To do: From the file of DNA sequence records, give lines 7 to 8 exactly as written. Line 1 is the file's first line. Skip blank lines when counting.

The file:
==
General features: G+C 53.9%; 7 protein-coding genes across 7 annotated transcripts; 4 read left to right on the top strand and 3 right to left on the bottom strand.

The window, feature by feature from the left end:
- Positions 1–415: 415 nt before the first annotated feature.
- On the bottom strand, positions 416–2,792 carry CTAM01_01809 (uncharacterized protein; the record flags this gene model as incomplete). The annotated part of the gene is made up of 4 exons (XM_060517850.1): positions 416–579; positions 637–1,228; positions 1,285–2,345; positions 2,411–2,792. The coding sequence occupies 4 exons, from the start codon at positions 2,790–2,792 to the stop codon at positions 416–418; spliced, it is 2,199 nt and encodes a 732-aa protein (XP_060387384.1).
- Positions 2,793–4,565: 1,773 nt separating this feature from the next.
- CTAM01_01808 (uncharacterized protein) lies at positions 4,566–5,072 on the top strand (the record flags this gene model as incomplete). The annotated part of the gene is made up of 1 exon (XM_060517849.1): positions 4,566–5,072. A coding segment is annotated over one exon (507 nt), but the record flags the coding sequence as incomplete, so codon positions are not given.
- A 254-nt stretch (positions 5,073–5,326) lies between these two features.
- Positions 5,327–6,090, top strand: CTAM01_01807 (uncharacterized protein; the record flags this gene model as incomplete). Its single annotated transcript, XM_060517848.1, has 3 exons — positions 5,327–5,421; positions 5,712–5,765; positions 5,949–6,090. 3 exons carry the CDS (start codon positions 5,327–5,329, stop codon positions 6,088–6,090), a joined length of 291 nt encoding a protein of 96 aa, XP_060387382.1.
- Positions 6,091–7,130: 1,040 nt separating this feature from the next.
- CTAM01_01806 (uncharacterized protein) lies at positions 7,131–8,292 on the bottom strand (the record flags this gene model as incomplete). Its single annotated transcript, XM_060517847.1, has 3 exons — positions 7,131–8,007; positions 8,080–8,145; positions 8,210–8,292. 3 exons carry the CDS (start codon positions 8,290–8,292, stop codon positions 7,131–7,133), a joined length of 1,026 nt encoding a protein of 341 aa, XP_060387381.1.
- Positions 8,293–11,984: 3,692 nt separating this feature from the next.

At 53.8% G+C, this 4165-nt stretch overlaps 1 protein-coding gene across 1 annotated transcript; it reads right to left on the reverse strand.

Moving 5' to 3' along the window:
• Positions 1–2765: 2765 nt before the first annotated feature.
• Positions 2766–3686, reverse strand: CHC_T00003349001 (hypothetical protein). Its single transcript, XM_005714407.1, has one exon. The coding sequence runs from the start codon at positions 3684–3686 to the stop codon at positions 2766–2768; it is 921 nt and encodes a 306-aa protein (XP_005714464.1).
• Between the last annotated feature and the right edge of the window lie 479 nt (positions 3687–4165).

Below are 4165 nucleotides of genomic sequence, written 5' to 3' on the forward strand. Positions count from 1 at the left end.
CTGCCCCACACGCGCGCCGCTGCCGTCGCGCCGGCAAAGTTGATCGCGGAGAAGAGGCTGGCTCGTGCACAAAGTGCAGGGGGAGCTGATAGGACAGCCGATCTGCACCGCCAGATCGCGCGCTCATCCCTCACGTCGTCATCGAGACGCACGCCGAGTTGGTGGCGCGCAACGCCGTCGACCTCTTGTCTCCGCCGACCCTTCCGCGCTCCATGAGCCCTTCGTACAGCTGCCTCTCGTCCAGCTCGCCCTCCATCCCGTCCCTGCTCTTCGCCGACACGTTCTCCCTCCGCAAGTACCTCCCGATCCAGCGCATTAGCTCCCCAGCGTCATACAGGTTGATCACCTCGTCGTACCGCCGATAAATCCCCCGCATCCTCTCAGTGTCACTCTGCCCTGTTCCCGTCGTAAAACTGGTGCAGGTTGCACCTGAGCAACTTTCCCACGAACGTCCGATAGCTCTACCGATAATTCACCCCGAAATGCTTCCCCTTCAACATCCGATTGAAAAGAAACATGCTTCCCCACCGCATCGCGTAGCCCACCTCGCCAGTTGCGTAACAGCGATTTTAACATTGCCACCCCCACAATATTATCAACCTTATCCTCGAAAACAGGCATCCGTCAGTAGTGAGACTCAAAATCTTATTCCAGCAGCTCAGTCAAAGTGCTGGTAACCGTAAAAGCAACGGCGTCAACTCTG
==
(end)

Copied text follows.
- A 254-nt stretch (positions 5,073–5,326) lies between these two features.
- Positions 5,327–6,090, top strand: CTAM01_01807 (uncharacterized protein; the record flags this gene model as incomplete). Its single annotated transcript, XM_060517848.1, has 3 exons — positions 5,327–5,421; positions 5,712–5,765; positions 5,949–6,090. 3 exons carry the CDS (start codon positions 5,327–5,329, stop codon positions 6,088–6,090), a joined length of 291 nt encoding a protein of 96 aa, XP_060387382.1.